Investors also cheered China’s data showing a surprise rise in exports, which stoked speculations of the country recovering from the coronavirus crisis faster than anticipated, helping support the global economy’s growth.

The Canadian currency has dropped around 8% since the beginning of this year, but is expected to recover some lost ground during the rest of the year, according to a Reuters poll.

What to watch: Coronavirus continues to remain the main focus for investors, with the total number of cases exceeding 3,845,710 globally. The number of positive COVID-19 cases in Canada has surpassed 66,200 with around 4,540 deaths.

Markets await a basket of economic reports from the country, including the jobs report, housing starts and value of building permits. The annual rate of housing starts, which declined 7.3% to 195,174 units in March, is expected to drop again to 110,000 in April. Analysts expect the unemployment rate in Canada to spike to 18% in April, from 7.8% in March. The Canadian economy probably lost 4 million jobs in March. The value of building permits, which fell 7.3% in February, is projected to drop 20% in March.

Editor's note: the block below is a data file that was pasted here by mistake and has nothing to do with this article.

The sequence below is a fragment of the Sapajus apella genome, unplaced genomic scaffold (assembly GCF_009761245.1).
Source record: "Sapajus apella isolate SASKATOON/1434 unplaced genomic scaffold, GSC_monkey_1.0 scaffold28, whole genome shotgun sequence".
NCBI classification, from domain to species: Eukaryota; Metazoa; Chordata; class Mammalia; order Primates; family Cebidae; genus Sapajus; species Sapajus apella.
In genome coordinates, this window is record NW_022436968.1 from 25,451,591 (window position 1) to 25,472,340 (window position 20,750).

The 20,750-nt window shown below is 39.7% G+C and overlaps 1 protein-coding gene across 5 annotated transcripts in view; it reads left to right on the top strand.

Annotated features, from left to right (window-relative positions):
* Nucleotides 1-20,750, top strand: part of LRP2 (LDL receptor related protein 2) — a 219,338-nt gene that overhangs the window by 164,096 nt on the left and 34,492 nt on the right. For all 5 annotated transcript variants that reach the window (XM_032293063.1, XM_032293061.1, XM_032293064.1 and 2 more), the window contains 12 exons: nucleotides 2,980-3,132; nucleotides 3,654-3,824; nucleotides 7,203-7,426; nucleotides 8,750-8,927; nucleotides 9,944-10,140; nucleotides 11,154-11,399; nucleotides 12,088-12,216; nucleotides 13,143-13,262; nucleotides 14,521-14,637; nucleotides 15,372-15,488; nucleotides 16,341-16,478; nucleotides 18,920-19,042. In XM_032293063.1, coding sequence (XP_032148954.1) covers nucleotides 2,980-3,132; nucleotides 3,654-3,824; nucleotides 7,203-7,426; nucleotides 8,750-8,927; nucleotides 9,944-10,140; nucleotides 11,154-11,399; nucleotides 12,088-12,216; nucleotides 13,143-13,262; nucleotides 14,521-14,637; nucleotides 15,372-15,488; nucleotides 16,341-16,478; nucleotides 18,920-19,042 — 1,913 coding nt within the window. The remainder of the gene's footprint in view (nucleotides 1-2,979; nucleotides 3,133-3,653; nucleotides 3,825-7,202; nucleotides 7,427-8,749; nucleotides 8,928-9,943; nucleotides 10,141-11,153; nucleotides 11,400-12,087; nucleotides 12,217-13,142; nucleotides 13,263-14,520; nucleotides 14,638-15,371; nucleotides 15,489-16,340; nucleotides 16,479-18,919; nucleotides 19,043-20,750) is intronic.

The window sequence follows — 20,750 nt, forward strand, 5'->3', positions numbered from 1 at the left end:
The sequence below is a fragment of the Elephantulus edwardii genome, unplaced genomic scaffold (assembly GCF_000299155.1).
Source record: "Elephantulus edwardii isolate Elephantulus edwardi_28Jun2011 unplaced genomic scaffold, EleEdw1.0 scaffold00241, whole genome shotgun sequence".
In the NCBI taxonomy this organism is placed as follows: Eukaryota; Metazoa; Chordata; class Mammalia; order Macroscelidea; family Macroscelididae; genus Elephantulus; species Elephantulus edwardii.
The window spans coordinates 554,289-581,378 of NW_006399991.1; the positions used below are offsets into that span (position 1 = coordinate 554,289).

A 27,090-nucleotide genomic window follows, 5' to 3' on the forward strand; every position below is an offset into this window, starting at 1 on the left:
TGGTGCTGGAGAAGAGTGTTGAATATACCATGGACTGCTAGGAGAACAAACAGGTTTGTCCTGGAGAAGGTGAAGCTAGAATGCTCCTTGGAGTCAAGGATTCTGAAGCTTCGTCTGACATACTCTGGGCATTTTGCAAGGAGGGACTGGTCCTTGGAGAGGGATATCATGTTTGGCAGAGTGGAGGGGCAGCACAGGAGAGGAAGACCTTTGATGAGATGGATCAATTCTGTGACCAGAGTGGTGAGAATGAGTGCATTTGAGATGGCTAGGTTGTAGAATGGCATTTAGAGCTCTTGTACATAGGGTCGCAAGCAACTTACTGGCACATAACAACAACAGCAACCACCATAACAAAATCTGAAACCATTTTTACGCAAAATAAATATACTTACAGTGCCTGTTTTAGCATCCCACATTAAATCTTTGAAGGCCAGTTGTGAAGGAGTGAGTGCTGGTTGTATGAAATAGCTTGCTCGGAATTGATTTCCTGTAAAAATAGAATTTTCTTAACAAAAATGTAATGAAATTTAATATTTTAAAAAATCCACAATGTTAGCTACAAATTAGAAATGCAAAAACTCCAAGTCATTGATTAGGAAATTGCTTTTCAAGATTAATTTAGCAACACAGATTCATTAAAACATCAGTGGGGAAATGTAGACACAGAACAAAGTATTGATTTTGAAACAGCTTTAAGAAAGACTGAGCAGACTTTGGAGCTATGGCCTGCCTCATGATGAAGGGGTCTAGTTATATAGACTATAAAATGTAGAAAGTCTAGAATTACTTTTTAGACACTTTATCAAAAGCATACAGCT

Other Markets: US indices closed higher on Thursday, with the Dow, S&P 500 and Nasdaq 100 up by 0.89%, 1.15% and 1.41%, respectively.

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What else to watch today

     

Germany’s balance of trade and current account, Spain’s industrial production, Turkey’s treasury cash balance, South Africa’s foreign exchange reserves, Mexico’s car production, auto exports and gross fixed investment, India’s deposit growth, foreign exchange reserves and bank loan growth, Brazil’s inflation rate, car production and new vehicle registrations as well as US nonfarm payrolls, unemployment rate, wholesale inventories and Baker Hughes crude oil rigs.